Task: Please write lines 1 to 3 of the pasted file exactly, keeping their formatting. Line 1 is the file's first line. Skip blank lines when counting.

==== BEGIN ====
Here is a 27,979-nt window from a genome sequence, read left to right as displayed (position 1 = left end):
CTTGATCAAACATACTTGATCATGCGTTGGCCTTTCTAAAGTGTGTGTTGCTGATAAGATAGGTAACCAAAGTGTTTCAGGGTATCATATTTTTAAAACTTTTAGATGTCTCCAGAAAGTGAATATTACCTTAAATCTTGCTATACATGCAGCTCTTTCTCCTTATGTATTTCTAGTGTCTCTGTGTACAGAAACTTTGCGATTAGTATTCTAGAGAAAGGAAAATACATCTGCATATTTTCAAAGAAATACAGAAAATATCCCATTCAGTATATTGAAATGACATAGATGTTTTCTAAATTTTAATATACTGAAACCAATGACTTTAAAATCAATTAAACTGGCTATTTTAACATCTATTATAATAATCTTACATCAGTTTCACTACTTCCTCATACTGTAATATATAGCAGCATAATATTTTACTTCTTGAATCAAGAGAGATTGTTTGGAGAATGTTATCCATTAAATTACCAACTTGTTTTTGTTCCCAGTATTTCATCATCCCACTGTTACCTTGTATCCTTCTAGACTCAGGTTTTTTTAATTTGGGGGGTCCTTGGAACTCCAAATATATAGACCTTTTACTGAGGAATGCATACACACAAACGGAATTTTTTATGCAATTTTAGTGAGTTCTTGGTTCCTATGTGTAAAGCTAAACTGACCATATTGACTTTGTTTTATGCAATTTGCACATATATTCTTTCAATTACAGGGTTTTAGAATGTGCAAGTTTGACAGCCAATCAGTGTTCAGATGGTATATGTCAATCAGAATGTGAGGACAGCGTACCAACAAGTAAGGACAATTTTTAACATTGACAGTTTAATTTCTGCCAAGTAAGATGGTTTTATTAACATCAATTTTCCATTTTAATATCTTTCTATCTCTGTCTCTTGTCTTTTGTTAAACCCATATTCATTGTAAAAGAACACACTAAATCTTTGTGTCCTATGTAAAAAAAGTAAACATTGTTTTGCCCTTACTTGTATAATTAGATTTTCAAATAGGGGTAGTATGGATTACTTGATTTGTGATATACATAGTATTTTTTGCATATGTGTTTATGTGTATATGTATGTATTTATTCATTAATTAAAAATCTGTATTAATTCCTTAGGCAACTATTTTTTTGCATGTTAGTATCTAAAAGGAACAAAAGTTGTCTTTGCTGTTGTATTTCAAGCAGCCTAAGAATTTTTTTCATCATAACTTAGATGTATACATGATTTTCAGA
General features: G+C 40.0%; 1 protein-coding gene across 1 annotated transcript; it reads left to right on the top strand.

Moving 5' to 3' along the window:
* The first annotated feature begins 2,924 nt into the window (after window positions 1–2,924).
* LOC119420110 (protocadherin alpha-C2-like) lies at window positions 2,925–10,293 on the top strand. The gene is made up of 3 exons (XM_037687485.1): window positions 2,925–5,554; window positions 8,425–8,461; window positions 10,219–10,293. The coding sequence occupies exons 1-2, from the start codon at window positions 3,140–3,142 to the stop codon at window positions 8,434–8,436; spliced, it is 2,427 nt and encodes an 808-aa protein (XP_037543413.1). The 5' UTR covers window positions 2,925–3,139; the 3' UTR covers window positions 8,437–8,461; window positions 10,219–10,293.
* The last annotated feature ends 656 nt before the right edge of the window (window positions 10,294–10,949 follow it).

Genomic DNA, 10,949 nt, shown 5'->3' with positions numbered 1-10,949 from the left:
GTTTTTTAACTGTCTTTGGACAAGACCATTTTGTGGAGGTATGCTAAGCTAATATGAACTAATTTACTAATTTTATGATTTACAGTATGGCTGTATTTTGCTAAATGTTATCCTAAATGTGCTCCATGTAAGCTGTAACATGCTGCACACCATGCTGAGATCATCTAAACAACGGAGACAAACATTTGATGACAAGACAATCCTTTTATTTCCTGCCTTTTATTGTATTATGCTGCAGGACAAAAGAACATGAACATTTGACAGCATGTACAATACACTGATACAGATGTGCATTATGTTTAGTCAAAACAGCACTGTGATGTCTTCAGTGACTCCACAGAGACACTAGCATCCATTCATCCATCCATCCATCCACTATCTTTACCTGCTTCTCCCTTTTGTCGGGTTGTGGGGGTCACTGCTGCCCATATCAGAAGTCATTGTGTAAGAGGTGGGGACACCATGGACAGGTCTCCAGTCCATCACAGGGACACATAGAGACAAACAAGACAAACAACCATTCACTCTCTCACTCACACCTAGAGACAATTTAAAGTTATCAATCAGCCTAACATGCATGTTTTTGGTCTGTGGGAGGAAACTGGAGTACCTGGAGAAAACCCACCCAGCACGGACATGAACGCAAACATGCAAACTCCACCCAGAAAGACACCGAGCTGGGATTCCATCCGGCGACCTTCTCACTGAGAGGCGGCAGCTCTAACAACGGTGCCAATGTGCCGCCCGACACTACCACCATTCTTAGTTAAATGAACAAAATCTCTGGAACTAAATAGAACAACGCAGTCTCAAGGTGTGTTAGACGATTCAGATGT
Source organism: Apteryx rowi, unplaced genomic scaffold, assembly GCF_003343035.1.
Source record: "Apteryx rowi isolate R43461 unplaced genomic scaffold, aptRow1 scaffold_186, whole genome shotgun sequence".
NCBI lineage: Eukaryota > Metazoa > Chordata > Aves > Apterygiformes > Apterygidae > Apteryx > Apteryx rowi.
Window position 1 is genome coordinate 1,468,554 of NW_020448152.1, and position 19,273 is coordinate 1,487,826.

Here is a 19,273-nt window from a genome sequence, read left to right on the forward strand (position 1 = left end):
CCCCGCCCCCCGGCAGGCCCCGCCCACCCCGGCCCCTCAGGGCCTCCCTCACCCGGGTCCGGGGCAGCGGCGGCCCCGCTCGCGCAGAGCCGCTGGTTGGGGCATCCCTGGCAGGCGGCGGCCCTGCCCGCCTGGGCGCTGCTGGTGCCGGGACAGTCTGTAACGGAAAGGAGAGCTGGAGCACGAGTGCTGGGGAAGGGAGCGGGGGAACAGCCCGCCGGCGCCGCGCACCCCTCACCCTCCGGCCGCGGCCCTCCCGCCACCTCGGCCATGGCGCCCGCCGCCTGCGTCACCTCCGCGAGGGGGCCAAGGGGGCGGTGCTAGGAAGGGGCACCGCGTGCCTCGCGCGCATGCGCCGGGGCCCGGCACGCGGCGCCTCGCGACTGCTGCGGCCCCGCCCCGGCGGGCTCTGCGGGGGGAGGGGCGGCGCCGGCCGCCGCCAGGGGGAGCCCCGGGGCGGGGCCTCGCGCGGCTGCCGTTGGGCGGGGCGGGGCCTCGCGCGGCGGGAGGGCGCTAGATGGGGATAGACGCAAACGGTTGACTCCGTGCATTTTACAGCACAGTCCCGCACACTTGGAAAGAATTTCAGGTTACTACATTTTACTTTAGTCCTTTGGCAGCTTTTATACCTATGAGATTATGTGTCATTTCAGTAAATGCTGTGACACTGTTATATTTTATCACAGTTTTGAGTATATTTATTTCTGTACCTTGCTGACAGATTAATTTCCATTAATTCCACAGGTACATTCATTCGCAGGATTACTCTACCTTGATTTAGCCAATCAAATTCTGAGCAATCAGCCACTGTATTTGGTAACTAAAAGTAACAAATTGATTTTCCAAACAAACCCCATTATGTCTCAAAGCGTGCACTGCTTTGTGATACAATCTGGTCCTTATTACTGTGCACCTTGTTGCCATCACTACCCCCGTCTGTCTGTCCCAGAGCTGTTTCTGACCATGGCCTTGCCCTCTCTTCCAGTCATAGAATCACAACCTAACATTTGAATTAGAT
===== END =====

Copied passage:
Here is a 27,979-nt window from a genome sequence, read left to right as displayed (position 1 = left end):
CTTGATCAAACATACTTGATCATGCGTTGGCCTTTCTAAAGTGTGTGTTGCTGATAAGATAGGTAACCAAAGTGTTTCAGGGTATCATATTTTTAAAACTTTTAGATGTCTCCAGAAAGTGAATATTACCTTAAATCTTGCTATACATGCAGCTCTTTCTCCTTATGTATTTCTAGTGTCTCTGTGTACAGAAACTTTGCGATTAGTATTCTAGAGAAAGGAAAATACATCTGCATATTTTCAAAGAAATACAGAAAATATCCCATTCAGTATATTGAAATGACATAGATGTTTTCTAAATTTTAATATACTGAAACCAATGACTTTAAAATCAATTAAACTGGCTATTTTAACATCTATTATAATAATCTTACATCAGTTTCACTACTTCCTCATACTGTAATATATAGCAGCATAATATTTTACTTCTTGAATCAAGAGAGATTGTTTGGAGAATGTTATCCATTAAATTACCAACTTGTTTTTGTTCCCAGTATTTCATCATCCCACTGTTACCTTGTATCCTTCTAGACTCAGGTTTTTTTAATTTGGGGGGTCCTTGGAACTCCAAATATATAGACCTTTTACTGAGGAATGCATACACACAAACGGAATTTTTTATGCAATTTTAGTGAGTTCTTGGTTCCTATGTGTAAAGCTAAACTGACCATATTGACTTTGTTTTATGCAATTTGCACATATATTCTTTCAATTACAGGGTTTTAGAATGTGCAAGTTTGACAGCCAATCAGTGTTCAGATGGTATATGTCAATCAGAATGTGAGGACAGCGTACCAACAAGTAAGGACAATTTTTAACATTGACAGTTTAATTTCTGCCAAGTAAGATGGTTTTATTAACATCAATTTTCCATTTTAATATCTTTCTATCTCTGTCTCTTGTCTTTTGTTAAACCCATATTCATTGTAAAAGAACACACTAAATCTTTGTGTCCTATGTAAAAAAAGTAAACATTGTTTTGCCCTTACTTGTATAATTAGATTTTCAAATAGGGGTAGTATGGATTACTTGATTTGTGATATACATAGTATTTTTTGCATATGTGTTTATGTGTATATGTATGTATTTATTCATTAATTAAAAATCTGTATTAATTCCTTAGGCAACTATTTTTTTGCATGTTAGTATCTAAAAGGAACAAAAGTTGTCTTTGCTGTTGTATTTCAAGCAGCCTAAGAATTTTTTTCATCATAACTTAGATGTATACATGATTTTCAGA
General features: G+C 40.0%; 1 protein-coding gene across 1 annotated transcript; it reads left to right on the top strand.